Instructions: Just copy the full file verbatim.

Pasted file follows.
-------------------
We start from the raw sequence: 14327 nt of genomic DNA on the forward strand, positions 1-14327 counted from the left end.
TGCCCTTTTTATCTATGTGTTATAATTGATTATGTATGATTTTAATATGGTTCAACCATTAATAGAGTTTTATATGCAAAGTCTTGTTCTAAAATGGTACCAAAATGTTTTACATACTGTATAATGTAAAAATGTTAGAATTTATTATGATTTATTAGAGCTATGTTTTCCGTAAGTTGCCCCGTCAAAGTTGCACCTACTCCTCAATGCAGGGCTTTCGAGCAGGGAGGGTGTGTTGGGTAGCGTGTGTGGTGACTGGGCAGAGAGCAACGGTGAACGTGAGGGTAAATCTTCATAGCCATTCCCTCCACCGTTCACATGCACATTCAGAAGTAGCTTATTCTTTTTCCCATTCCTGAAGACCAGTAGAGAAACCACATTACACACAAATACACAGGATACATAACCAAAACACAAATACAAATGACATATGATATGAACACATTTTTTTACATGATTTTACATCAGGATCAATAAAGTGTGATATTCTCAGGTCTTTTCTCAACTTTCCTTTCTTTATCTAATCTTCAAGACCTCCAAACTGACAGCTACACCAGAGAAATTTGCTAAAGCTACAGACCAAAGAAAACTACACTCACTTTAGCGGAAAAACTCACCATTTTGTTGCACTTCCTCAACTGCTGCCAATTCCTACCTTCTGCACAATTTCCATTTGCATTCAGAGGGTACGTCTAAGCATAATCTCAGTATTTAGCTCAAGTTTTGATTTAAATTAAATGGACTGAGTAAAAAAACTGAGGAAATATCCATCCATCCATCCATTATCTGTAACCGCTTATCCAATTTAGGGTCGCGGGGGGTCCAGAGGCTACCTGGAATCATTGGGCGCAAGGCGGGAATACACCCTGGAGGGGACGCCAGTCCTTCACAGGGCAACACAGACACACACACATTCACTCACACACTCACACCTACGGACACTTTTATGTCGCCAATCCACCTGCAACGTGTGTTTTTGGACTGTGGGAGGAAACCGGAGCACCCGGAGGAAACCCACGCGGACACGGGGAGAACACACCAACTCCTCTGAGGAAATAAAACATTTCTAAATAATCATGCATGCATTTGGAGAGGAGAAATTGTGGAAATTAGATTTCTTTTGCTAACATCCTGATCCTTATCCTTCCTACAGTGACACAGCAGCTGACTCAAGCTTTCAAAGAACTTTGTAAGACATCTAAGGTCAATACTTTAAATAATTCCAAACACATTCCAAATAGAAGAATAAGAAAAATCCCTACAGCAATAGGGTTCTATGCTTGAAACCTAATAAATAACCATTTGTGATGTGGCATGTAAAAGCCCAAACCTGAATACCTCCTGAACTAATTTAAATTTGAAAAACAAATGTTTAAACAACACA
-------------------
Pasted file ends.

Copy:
We start from the raw sequence: 14327 nt of genomic DNA on the forward strand, positions 1-14327 counted from the left end.
TGCCCTTTTTATCTATGTGTTATAATTGATTATGTATGATTTTAATATGGTTCAACCATTAATAGAGTTTTATATGCAAAGTCTTGTTCTAAAATGGTACCAAAATGTTTTACATACTGTATAATGTAAAAATGTTAGAATTTATTATGATTTATTAGAGCTATGTTTTCCGTAAGTTGCCCCGTCAAAGTTGCACCTACTCCTCAATGCAGGGCTTTCGAGCAGGGAGGGTGTGTTGGGTAGCGTGTGTGGTGACTGGGCAGAGAGCAACGGTGAACGTGAGGGTAAATCTTCATAGCCATTCCCTCCACCGTTCACATGCACATTCAGAAGTAGCTTATTCTTTTTCCCATTCCTGAAGACCAGTAGAGAAACCACATTACACACAAATACACAGGATACATAACCAAAACACAAATACAAATGACATATGATATGAACACATTTTTTTACATGATTTTACATCAGGATCAATAAAGTGTGATATTCTCAGGTCTTTTCTCAACTTTCCTTTCTTTATCTAATCTTCAAGACCTCCAAACTGACAGCTACACCAGAGAAATTTGCTAAAGCTACAGACCAAAGAAAACTACACTCACTTTAGCGGAAAAACTCACCATTTTGTTGCACTTCCTCAACTGCTGCCAATTCCTACCTTCTGCACAATTTCCATTTGCATTCAGAGGGTACGTCTAAGCATAATCTCAGTATTTAGCTCAAGTTTTGATTTAAATTAAATGGACTGAGTAAAAAAACTGAGGAAATATCCATCCATCCATCCATTATCTGTAACCGCTTATCCAATTTAGGGTCGCGGGGGGTCCAGAGGCTACCTGGAATCATTGGGCGCAAGGCGGGAATACACCCTGGAGGGGACGCCAGTCCTTCACAGGGCAACACAGACACACACACATTCACTCACACACTCACACCTACGGACACTTTTATGTCGCCAATCCACCTGCAACGTGTGTTTTTGGACTGTGGGAGGAAACCGGAGCACCCGGAGGAAACCCACGCGGACACGGGGAGAACACACCAACTCCTCTGAGGAAATAAAACATTTCTAAATAATCATGCATGCATTTGGAGAGGAGAAATTGTGGAAATTAGATTTCTTTTGCTAACATCCTGATCCTTATCCTTCCTACAGTGACACAGCAGCTGACTCAAGCTTTCAAAGAACTTTGTAAGACATCTAAGGTCAATACTTTAAATAATTCCAAACACATTCCAAATAGAAGAATAAGAAAAATCCCTACAGCAATAGGGTTCTATGCTTGAAACCTAATAAATAACCATTTGTGATGTGGCATGTAAAAGCCCAAACCTGAATACCTCCTGAACTAATTTAAATTTGAAAAACAAATGTTTAAACAACACA